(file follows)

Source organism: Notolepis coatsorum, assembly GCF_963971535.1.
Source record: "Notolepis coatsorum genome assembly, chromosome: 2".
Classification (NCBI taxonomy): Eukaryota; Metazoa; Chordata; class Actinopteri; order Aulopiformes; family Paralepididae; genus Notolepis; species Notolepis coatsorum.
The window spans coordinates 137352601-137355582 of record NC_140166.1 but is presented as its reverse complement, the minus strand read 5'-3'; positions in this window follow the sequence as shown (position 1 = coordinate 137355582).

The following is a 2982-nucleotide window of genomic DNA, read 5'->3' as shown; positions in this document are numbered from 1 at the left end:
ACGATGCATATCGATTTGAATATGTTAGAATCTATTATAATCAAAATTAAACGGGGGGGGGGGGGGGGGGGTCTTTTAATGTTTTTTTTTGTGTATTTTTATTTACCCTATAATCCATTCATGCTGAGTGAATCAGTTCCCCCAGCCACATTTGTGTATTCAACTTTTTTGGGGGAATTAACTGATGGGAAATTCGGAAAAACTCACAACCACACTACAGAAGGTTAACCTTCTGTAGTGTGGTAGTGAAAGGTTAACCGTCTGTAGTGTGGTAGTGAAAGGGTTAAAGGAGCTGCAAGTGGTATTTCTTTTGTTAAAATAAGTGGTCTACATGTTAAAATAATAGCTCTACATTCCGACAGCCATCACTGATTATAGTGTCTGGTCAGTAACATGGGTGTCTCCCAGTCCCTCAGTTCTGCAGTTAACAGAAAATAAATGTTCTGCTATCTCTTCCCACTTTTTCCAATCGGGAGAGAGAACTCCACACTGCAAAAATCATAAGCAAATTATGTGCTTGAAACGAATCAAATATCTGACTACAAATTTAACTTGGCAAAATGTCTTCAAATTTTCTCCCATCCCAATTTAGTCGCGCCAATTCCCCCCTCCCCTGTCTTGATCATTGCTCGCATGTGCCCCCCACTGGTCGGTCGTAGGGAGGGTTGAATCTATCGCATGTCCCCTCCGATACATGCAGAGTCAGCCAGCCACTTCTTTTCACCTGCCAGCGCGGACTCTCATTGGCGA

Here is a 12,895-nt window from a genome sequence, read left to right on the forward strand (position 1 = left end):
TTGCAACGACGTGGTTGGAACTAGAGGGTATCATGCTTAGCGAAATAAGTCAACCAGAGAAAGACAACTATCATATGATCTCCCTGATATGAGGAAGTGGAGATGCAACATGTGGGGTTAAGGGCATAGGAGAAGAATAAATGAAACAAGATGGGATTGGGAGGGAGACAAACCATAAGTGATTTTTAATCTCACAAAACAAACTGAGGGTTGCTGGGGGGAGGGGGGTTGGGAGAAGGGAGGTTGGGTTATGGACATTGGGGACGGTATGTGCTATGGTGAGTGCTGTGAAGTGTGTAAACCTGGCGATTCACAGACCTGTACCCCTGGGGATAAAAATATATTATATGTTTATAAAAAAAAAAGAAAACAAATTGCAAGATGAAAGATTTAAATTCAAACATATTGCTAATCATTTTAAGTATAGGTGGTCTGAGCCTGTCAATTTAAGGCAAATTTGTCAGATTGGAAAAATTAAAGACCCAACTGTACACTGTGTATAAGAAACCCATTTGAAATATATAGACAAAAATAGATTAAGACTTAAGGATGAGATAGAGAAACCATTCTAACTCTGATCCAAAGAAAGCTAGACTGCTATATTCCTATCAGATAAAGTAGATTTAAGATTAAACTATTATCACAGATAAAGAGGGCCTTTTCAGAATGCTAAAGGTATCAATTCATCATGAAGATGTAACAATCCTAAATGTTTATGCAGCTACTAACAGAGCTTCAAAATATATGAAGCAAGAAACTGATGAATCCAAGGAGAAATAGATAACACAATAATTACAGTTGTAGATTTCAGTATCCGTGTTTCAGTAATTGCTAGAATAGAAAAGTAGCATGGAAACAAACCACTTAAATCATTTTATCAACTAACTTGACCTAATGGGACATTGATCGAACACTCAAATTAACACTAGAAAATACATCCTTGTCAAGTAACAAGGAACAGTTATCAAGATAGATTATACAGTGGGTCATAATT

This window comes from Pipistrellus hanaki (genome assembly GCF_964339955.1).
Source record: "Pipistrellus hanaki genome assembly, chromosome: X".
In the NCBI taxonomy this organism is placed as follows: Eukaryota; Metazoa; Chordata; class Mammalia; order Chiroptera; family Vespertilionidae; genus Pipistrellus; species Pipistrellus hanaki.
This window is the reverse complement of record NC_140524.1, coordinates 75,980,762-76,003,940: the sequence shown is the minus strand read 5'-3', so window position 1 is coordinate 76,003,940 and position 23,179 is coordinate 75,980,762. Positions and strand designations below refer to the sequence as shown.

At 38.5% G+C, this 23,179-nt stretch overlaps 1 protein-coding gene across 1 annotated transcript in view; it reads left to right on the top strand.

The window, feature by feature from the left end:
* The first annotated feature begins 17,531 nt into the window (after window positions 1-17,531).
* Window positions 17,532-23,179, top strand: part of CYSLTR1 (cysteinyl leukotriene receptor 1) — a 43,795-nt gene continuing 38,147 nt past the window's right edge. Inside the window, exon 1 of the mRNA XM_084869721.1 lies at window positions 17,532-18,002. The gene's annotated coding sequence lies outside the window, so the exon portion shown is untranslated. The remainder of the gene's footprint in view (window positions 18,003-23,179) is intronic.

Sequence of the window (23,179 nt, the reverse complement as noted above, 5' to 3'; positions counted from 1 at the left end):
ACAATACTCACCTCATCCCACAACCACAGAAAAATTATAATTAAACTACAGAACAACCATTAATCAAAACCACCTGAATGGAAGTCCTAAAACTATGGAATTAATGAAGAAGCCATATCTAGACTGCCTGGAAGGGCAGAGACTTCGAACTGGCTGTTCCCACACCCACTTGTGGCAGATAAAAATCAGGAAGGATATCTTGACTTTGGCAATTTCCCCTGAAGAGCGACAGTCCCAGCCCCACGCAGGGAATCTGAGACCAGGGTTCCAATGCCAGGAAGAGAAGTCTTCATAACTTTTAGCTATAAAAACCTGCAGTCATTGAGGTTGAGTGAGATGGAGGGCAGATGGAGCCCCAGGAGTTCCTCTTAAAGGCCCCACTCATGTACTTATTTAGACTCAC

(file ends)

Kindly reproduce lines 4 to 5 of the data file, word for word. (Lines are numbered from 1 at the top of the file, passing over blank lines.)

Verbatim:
The window spans coordinates 137352601-137355582 of record NC_140166.1 but is presented as its reverse complement, the minus strand read 5'-3'; positions in this window follow the sequence as shown (position 1 = coordinate 137355582).

The following is a 2982-nucleotide window of genomic DNA, read 5'->3' as shown; positions in this document are numbered from 1 at the left end: